CSII Publications

Identity Formation Among Central American Americans

By Norma Stoltz Chinchilla and Nora Hamilton

November 2013

Identity Formation Among Central American-Americans was an update of an earlier research project by Hamilton and Chinchilla (2001), and examined identity formation among a group of ten 1.5 and second generation Guatemalans and Salvadorans in California. Many in the group had also fled from or had family affected by the wars of the 70’s and 80’s in Central America, but came to a nation that rejected their right to refugee status and as a result were forced to deal with the pressures of being undocumented.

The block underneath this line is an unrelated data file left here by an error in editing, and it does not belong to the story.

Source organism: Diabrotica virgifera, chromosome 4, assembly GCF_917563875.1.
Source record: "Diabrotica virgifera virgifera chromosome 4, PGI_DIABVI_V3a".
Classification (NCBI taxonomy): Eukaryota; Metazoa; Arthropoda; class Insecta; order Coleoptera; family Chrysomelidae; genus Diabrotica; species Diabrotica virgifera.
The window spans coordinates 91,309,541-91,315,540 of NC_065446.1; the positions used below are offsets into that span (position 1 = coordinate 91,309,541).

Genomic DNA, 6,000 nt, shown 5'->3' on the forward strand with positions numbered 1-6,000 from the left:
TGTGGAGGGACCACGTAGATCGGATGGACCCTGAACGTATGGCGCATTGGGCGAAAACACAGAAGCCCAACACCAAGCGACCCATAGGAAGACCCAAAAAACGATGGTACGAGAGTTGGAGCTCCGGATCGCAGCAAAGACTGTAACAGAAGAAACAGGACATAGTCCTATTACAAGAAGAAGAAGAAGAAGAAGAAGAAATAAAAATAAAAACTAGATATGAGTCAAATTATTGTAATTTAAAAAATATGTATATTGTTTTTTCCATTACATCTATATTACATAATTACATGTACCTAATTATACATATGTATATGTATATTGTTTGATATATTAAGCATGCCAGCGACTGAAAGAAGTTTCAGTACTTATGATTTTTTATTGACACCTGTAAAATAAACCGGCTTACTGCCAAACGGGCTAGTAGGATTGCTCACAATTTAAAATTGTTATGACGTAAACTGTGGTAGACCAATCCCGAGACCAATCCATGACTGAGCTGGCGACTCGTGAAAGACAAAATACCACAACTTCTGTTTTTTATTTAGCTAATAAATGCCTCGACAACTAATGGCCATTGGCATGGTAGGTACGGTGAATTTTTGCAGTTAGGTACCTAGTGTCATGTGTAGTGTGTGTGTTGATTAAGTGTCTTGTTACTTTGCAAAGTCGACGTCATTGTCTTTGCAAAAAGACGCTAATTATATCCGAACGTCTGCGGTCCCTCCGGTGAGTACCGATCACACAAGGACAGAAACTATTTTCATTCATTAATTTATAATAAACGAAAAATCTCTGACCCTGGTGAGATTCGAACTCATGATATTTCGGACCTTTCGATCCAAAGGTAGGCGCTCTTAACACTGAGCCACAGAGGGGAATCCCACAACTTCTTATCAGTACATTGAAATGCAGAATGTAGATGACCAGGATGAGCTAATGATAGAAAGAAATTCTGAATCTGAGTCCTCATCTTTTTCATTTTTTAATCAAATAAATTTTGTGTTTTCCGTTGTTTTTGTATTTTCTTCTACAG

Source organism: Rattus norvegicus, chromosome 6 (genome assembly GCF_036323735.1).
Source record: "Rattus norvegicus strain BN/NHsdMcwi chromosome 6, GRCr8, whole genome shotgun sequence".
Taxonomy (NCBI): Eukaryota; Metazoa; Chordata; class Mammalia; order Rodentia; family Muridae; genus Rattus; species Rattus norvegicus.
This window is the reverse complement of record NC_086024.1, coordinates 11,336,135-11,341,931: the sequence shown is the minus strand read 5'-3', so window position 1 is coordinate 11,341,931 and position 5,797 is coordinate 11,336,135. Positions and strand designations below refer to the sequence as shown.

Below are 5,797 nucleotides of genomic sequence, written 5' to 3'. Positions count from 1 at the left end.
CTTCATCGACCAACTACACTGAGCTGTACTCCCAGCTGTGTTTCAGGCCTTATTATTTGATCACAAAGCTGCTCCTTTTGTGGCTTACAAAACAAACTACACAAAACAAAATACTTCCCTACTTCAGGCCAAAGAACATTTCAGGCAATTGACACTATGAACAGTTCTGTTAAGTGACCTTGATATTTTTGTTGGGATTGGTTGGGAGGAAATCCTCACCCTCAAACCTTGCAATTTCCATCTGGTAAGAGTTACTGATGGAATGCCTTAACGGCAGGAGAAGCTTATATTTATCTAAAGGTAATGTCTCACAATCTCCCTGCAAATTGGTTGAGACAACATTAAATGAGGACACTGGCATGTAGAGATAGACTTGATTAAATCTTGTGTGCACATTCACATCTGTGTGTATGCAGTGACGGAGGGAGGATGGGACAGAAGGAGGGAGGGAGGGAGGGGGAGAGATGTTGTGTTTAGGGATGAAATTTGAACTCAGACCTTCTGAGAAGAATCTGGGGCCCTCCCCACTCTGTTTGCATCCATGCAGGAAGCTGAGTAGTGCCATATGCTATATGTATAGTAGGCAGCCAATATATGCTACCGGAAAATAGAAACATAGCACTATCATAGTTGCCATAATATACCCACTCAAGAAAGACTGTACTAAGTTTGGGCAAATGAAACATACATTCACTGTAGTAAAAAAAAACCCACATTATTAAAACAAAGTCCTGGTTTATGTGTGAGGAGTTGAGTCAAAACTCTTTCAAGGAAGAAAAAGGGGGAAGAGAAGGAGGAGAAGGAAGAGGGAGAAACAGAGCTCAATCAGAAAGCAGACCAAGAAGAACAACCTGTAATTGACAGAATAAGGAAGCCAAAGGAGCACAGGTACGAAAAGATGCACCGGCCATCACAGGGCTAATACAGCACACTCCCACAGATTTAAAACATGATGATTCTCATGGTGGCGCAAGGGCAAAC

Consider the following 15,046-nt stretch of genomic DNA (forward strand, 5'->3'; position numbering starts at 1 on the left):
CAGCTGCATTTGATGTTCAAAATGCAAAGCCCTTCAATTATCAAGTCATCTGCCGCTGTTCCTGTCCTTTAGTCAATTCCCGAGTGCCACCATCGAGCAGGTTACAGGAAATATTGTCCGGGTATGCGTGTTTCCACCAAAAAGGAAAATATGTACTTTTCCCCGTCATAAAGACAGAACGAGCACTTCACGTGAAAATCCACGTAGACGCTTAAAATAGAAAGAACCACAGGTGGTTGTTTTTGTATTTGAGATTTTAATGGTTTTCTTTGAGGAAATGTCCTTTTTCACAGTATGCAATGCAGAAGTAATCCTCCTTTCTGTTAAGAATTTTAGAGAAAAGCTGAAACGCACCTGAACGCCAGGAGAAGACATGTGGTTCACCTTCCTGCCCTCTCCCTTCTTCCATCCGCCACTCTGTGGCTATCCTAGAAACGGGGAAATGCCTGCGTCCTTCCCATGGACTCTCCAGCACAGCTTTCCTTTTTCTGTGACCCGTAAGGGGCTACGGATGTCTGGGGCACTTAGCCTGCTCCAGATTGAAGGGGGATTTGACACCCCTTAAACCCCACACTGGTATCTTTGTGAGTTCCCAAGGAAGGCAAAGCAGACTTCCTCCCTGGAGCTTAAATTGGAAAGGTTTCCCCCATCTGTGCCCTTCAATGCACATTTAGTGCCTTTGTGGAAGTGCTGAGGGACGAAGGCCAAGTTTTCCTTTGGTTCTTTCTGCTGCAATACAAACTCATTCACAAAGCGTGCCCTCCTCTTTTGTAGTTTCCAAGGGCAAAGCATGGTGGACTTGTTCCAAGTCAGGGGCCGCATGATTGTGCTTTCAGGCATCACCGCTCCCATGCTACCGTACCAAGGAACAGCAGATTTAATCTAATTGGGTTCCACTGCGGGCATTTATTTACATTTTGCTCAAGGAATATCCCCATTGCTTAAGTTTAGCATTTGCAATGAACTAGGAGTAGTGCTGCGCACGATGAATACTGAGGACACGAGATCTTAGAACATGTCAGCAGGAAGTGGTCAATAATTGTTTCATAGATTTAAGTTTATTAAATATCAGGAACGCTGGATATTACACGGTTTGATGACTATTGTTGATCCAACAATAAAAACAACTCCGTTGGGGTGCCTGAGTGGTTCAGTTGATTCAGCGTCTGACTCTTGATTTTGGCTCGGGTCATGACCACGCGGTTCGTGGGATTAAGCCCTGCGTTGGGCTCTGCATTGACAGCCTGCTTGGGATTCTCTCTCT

The experiences of the interviewees were not typical, as many had college and/or graduate degrees; and all were involved in arts, education, community service, and/or politics related jobs and/or activities that had given them considerable space to think about their own identity, the place of Central Americans in the U.S., and the influence of their Central American roots on their lives. Hamilton and Chinchilla looked at the multiple, sometimes contradictory, identities of this group of young Central Americans and built a common narrative around the formation of a Central American-American identity and action.


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